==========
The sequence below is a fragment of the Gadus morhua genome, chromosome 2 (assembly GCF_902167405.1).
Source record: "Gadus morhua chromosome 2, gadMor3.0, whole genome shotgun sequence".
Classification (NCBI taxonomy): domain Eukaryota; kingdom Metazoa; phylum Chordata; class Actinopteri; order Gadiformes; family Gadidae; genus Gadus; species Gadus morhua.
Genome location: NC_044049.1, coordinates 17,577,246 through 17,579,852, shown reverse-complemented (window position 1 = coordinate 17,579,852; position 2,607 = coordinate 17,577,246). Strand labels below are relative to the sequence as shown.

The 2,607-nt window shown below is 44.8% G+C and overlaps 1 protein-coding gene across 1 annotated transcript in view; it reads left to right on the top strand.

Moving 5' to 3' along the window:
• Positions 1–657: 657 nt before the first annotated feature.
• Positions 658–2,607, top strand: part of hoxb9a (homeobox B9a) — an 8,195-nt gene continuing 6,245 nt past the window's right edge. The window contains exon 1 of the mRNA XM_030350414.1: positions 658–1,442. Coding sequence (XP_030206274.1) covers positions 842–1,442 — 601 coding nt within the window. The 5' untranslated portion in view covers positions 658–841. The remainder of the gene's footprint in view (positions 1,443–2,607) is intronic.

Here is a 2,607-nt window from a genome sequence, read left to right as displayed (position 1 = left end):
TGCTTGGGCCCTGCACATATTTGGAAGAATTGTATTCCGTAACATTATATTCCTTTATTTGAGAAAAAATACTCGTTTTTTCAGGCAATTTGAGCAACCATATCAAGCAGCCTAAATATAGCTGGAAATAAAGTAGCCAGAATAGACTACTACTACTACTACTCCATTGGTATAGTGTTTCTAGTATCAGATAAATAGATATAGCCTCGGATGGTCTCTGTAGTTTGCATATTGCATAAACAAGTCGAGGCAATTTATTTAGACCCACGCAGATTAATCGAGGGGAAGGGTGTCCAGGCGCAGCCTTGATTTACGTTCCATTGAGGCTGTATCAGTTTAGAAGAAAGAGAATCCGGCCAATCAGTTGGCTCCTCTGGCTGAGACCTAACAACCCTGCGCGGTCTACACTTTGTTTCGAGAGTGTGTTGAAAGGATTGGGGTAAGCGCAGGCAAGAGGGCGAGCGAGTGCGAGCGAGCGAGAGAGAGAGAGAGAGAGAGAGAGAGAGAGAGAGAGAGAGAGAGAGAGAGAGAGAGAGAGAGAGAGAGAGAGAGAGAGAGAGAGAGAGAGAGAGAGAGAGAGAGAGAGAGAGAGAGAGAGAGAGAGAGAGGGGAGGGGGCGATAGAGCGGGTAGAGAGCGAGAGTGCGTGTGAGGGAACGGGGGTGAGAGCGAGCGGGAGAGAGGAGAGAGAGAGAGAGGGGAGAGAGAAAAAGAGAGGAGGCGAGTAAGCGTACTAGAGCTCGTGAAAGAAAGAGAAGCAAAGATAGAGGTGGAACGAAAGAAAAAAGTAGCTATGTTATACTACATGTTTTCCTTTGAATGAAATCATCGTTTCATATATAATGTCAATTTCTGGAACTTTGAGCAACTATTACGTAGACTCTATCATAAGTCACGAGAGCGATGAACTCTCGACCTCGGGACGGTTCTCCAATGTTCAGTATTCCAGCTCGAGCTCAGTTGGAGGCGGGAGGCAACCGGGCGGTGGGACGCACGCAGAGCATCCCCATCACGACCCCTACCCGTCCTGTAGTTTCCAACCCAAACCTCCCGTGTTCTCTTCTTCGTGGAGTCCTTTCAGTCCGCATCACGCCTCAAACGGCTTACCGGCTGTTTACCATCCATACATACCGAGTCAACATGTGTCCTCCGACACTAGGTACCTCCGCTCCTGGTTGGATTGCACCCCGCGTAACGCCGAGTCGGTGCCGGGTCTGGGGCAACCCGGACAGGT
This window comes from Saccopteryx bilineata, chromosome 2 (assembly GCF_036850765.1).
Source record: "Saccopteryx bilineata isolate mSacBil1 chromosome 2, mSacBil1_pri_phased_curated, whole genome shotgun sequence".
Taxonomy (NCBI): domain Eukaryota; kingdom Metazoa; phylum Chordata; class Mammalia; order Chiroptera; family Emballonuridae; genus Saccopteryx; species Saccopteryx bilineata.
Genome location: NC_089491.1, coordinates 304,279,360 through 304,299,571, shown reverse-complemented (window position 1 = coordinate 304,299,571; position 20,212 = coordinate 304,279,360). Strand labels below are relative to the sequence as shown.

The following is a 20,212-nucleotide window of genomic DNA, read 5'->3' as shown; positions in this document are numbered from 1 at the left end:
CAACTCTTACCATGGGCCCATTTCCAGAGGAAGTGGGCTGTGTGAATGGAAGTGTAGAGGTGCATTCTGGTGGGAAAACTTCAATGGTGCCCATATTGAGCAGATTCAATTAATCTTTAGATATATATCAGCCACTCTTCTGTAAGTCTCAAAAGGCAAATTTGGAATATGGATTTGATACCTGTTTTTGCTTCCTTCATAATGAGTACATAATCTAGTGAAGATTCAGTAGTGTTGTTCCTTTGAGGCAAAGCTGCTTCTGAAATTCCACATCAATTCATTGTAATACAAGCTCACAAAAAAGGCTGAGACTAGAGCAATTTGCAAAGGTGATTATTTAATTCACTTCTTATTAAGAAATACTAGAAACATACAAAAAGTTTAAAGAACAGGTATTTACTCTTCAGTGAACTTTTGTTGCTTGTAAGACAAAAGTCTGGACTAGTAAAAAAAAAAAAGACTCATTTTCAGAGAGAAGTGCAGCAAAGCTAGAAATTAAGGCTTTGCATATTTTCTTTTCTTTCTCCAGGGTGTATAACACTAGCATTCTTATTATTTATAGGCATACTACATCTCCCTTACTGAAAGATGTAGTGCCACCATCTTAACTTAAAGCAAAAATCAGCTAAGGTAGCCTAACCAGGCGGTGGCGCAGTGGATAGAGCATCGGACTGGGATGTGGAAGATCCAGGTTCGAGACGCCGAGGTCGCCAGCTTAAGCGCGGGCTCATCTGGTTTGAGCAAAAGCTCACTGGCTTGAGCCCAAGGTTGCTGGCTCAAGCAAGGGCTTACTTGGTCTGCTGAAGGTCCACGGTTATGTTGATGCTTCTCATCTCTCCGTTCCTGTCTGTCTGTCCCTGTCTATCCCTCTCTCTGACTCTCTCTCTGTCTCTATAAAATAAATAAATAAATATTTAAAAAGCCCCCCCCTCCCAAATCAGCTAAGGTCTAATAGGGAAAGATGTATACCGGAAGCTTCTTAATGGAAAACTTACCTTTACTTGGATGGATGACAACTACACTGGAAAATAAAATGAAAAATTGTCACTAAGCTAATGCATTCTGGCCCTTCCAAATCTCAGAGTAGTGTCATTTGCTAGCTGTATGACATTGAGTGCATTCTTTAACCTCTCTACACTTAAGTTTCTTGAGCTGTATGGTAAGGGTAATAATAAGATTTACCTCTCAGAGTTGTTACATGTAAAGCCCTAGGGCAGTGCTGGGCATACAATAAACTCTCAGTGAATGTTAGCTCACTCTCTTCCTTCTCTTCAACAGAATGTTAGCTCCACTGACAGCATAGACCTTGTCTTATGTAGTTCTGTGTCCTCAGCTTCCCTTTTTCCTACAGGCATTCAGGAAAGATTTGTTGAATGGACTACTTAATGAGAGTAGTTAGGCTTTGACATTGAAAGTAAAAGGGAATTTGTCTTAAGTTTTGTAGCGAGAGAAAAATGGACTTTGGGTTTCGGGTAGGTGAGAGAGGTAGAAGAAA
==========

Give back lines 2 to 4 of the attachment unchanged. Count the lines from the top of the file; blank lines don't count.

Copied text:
Source record: "Gadus morhua chromosome 2, gadMor3.0, whole genome shotgun sequence".
Classification (NCBI taxonomy): domain Eukaryota; kingdom Metazoa; phylum Chordata; class Actinopteri; order Gadiformes; family Gadidae; genus Gadus; species Gadus morhua.
Genome location: NC_044049.1, coordinates 17,577,246 through 17,579,852, shown reverse-complemented (window position 1 = coordinate 17,579,852; position 2,607 = coordinate 17,577,246). Strand labels below are relative to the sequence as shown.